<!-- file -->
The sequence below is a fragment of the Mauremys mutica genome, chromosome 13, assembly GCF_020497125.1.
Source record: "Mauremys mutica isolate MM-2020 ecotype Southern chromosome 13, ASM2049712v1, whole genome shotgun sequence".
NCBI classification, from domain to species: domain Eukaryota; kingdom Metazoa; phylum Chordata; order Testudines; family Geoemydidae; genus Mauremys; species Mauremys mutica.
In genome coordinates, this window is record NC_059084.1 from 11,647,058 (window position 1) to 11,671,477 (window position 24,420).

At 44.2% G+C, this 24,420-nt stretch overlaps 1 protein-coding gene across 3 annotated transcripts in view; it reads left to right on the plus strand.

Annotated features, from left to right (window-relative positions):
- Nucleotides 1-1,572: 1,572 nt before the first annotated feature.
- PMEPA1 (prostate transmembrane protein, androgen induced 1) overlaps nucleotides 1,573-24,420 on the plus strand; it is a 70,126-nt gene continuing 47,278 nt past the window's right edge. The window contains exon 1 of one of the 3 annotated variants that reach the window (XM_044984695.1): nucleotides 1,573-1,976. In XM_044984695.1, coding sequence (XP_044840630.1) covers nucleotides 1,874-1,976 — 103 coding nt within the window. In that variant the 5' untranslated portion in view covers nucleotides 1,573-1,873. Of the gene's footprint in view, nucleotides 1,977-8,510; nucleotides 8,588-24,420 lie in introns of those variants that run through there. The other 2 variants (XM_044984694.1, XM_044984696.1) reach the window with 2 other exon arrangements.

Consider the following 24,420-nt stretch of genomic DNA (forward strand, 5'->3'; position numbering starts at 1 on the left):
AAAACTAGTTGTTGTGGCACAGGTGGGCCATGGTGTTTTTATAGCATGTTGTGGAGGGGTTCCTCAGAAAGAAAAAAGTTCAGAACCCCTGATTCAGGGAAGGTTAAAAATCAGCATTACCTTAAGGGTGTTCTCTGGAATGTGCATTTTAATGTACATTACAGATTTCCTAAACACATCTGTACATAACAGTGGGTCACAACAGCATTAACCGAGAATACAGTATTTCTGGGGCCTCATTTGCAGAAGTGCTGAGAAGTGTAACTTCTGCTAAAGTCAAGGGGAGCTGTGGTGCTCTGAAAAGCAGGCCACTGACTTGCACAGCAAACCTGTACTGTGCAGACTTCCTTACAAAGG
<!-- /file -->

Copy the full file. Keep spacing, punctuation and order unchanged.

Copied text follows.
The sequence below is a fragment of the Mauremys mutica genome, chromosome 13, assembly GCF_020497125.1.
Source record: "Mauremys mutica isolate MM-2020 ecotype Southern chromosome 13, ASM2049712v1, whole genome shotgun sequence".
NCBI classification, from domain to species: domain Eukaryota; kingdom Metazoa; phylum Chordata; order Testudines; family Geoemydidae; genus Mauremys; species Mauremys mutica.
In genome coordinates, this window is record NC_059084.1 from 11,647,058 (window position 1) to 11,671,477 (window position 24,420).

At 44.2% G+C, this 24,420-nt stretch overlaps 1 protein-coding gene across 3 annotated transcripts in view; it reads left to right on the plus strand.

Annotated features, from left to right (window-relative positions):
- Nucleotides 1-1,572: 1,572 nt before the first annotated feature.
- PMEPA1 (prostate transmembrane protein, androgen induced 1) overlaps nucleotides 1,573-24,420 on the plus strand; it is a 70,126-nt gene continuing 47,278 nt past the window's right edge. The window contains exon 1 of one of the 3 annotated variants that reach the window (XM_044984695.1): nucleotides 1,573-1,976. In XM_044984695.1, coding sequence (XP_044840630.1) covers nucleotides 1,874-1,976 — 103 coding nt within the window. In that variant the 5' untranslated portion in view covers nucleotides 1,573-1,873. Of the gene's footprint in view, nucleotides 1,977-8,510; nucleotides 8,588-24,420 lie in introns of those variants that run through there. The other 2 variants (XM_044984694.1, XM_044984696.1) reach the window with 2 other exon arrangements.

Consider the following 24,420-nt stretch of genomic DNA (forward strand, 5'->3'; position numbering starts at 1 on the left):
AAAACTAGTTGTTGTGGCACAGGTGGGCCATGGTGTTTTTATAGCATGTTGTGGAGGGGTTCCTCAGAAAGAAAAAAGTTCAGAACCCCTGATTCAGGGAAGGTTAAAAATCAGCATTACCTTAAGGGTGTTCTCTGGAATGTGCATTTTAATGTACATTACAGATTTCCTAAACACATCTGTACATAACAGTGGGTCACAACAGCATTAACCGAGAATACAGTATTTCTGGGGCCTCATTTGCAGAAGTGCTGAGAAGTGTAACTTCTGCTAAAGTCAAGGGGAGCTGTGGTGCTCTGAAAAGCAGGCCACTGACTTGCACAGCAAACCTGTACTGTGCAGACTTCCTTACAAAGG